Post Tagged with: "democracy"

BSG Alumni, Governance, cooperation and law

Image source Flickr: Jordi Bernabeu Farrús

Hong Kong: Above and Beyond in Students’ Idealism

Like the typhoon that lashed Hong Kong last month, the Occupying Central Movement and student-led strike are in full swing.

Metaphorically, “One Country, Two Systems” is a “symbiosis” – like that of a crown fish and an anemone. While the symbiotic union between the two is usually mutualistic, it can turn antagonistic if inherent contradictions are ill-managed.

by × 13 October 2014 ×

BSG Alumni, Governance, cooperation and law

Image source: Flickr Pasu Au Yeung

Do you hear the people sing? A fight to define who we are

In the 2012 film adaptation of Les Miserables, there was this scene towards the end where the students realised none of the local Paris citizens have joined them in their protests and they were effectively deserted to fight on their own. For all the songs that were sung, speeches that were given, none of the citizens were stirred enough or believed in the cause enough to “join in their crusade”.
As the protests in Hong Kong continue, there is a worry that we face a similar parallel to Les Miserables if the current protests do not get enough popular support from the local public.

by × 03 October 2014 ×

BSG Students, Economic growth and resilience

University of Yangon students. Image source: International Monetary Fund

Transforming the veneer of democracy: Developing a higher education strategy in Myanmar

In the November of 2010, Aung San Suu Kyi was released from house arrest after being detained for almost 15 of the past 21 years since 1989. The release itself was part of a wider ongoing series of political reforms and economic liberalization that Myanmar was undergoing including the drafting of a foreign investment law and gradual abolishing of strict censorships.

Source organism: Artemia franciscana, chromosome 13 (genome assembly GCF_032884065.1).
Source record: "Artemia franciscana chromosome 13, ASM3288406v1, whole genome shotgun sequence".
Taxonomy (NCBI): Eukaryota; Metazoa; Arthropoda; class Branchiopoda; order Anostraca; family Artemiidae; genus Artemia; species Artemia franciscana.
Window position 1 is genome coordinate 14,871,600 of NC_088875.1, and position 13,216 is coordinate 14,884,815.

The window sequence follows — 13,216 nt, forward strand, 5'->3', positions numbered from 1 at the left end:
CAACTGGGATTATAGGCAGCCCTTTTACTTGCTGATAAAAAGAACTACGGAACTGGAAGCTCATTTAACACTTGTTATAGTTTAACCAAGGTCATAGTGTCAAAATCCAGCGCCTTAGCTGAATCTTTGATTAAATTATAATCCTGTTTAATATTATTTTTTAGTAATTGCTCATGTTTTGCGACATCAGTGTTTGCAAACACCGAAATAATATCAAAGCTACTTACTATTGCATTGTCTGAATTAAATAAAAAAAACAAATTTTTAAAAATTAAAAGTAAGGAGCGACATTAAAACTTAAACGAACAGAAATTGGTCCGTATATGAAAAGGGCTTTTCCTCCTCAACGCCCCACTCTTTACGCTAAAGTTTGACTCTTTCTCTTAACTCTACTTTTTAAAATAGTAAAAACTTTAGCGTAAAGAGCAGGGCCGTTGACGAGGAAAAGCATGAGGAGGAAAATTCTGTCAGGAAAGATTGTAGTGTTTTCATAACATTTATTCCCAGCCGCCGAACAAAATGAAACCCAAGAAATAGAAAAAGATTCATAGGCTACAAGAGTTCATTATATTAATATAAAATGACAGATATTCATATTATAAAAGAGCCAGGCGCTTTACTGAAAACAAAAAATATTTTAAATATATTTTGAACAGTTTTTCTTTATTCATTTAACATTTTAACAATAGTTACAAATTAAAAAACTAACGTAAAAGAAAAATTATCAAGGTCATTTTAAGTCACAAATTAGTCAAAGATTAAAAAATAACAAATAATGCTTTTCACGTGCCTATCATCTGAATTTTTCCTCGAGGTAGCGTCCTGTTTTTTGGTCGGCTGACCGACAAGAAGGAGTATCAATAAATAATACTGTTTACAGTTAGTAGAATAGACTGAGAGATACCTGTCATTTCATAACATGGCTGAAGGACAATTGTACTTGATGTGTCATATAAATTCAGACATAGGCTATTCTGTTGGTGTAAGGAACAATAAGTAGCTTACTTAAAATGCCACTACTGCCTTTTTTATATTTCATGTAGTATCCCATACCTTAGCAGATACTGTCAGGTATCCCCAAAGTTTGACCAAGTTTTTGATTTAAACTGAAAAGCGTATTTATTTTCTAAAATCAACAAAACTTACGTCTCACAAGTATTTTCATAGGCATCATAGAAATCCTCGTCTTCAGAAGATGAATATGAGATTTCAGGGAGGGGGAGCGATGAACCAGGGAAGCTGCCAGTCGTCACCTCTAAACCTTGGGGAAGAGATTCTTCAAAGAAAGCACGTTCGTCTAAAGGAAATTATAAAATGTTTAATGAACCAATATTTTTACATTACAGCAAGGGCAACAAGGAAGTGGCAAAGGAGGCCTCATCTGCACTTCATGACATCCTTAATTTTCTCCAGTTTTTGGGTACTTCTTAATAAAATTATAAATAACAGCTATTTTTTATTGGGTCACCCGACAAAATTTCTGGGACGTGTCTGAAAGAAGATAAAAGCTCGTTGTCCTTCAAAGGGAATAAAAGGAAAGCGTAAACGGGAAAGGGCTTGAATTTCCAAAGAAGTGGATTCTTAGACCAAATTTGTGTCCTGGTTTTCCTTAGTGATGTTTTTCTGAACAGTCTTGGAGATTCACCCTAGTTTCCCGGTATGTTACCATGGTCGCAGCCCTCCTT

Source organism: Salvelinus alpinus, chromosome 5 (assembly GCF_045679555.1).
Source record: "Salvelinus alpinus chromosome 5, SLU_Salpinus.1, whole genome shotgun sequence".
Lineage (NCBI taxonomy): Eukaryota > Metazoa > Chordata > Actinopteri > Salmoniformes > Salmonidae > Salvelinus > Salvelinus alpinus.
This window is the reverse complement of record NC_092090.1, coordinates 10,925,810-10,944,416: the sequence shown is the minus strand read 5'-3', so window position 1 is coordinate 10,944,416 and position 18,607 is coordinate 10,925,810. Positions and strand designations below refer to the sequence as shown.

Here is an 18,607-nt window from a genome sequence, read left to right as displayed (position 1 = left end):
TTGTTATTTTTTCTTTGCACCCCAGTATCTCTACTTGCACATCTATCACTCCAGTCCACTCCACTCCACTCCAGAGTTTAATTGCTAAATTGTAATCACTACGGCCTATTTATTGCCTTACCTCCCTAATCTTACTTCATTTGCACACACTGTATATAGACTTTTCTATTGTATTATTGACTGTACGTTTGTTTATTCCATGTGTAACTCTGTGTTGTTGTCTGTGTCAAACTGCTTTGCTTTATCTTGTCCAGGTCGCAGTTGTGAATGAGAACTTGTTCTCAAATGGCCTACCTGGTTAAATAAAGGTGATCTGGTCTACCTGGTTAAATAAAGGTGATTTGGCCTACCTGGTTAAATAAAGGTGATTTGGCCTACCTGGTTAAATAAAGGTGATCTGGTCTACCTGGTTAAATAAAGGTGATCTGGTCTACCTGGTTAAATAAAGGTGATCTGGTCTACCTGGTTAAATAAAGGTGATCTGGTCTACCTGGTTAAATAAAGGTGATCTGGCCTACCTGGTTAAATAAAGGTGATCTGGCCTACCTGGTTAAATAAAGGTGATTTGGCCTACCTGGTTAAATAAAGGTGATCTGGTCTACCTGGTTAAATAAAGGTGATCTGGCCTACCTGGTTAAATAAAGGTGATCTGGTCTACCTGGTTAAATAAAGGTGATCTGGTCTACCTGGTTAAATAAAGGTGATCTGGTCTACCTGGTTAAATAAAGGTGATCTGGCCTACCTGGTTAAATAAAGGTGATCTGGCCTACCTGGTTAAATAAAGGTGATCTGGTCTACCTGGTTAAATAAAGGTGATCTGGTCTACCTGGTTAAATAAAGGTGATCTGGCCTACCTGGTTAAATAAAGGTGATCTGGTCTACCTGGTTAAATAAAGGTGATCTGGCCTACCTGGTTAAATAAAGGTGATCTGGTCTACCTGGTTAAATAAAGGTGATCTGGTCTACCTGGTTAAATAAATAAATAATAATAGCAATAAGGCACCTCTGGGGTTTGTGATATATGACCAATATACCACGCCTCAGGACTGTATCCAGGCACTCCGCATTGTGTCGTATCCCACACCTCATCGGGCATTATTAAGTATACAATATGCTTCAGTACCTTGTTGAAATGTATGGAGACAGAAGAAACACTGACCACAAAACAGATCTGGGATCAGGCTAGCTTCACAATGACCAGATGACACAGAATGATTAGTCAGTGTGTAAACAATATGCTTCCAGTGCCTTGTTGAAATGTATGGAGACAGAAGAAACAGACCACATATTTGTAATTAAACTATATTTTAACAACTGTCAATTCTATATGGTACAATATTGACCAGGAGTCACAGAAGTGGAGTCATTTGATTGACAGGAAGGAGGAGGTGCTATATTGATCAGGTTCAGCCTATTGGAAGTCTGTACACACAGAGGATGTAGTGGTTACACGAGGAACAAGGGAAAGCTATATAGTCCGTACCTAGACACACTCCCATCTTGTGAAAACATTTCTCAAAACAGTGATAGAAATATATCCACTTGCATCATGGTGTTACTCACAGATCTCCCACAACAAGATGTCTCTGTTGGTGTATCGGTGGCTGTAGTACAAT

by × 17 July 2014 ×

BSG Students, Deepening Democracy

Deepening Democracy, Deepening Divides: Can democracy and the international refugee regime coexist?

Deepening Democracy, Deepening Divides: Can democracy and the international refugee regime coexist?

A report on deepening democracy released by the Global Commission on Elections, Democracy and Security recognised that the enfranchisement of displaced populations, including refugees, ‘is critical for ensuring the integrity of elections and the establishment of democracy’. But this statement belies a deeper interaction, and even conflict, between the international refugee regime and democracy.

What would ‘deepening democracy’ mean for the refugee regime? I suggest that strengthening democratic institutions could deepen divides between refugees and host communities. To ensure that the international refugee regime and democracy can successfully co-exist, we must think not just of deepening democracy, but of also balancing it with the rights of refugees.

by × 27 November 2012 ×

BSG Students, Deepening Democracy

How to improve democracy in China? Start with a free press

How to improve democracy in China? Start with a free press

Before joining the first cohort of students at the Blavatnik School of Government, I worked as a journalist for state-owned China Central Television, the biggest media outlet in China. Before that I spent four years working as a reporter and anchor for the Beijing Television Station, the local outlet for China’s capital city, also owned and operated by the government. Based on this, if I’m asked, about a single measure would strengthen democracy in my home country, I would firstly respond that you have to have more than one measure to reach that goal. However, if I can only choose one, I would definitely vote for free speech and an independent media.

by × 08 November 2012 ×